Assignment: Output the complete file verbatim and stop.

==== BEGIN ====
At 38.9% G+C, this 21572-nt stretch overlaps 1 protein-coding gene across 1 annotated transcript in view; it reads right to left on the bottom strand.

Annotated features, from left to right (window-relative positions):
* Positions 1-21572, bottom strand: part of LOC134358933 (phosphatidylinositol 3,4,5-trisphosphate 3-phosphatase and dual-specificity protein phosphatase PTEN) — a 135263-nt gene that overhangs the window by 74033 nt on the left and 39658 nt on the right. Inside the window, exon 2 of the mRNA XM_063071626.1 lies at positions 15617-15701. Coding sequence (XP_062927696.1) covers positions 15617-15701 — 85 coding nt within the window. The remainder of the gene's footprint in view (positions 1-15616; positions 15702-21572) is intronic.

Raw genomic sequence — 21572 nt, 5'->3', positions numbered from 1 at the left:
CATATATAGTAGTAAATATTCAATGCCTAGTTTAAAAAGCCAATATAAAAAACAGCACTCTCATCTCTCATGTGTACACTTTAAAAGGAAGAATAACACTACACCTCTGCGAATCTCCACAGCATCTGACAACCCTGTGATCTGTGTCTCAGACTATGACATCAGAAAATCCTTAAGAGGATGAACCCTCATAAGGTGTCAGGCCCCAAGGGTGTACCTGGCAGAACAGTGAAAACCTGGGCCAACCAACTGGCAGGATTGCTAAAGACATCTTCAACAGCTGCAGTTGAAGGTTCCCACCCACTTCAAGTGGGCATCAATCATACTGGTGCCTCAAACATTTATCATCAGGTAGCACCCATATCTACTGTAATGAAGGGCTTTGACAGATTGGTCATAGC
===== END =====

At 38.9% G+C, this 21572-nt stretch overlaps 1 protein-coding gene across 1 annotated transcript in view; it reads right to left on the bottom strand.

Annotated features, from left to right (window-relative positions):
* Positions 1-21572, bottom strand: part of LOC134358933 (phosphatidylinositol 3,4,5-trisphosphate 3-phosphatase and dual-specificity protein phosphatase PTEN) — a 135263-nt gene that overhangs the window by 74033 nt on the left and 39658 nt on the right. Inside the window, exon 2 of the mRNA XM_063071626.1 lies at positions 15617-15701. Coding sequence (XP_062927696.1) covers positions 15617-15701 — 85 coding nt within the window. The remainder of the gene's footprint in view (positions 1-15616; positions 15702-21572) is intronic.

Raw genomic sequence — 21572 nt, 5'->3', positions numbered from 1 at the left:
CATATATAGTAGTAAATATTCAATGCCTAGTTTAAAAAGCCAATATAAAAAACAGCACTCTCATCTCTCATGTGTACACTTTAAAAGGAAGAATAACACTACACCTCTGCGAATCTCCACAGCATCTGACAACCCTGTGATCTGTGTCTCAGACTATGACATCAGAAAATCCTTAAGAGGATGAACCCTCATAAGGTGTCAGGCCCCAAGGGTGTACCTGGCAGAACAGTGAAAACCTGGGCCAACCAACTGGCAGGATTGCTAAAGACATCTTCAACAGCTGCAGTTGAAGGTTCCCACCCACTTCAAGTGGGCATCAATCATACTGGTGCCTCAAACATTTATCATCAGGTAGCACCCATATCTACTGTAATGAAGGGCTTTGACAGATTGGTCATAGC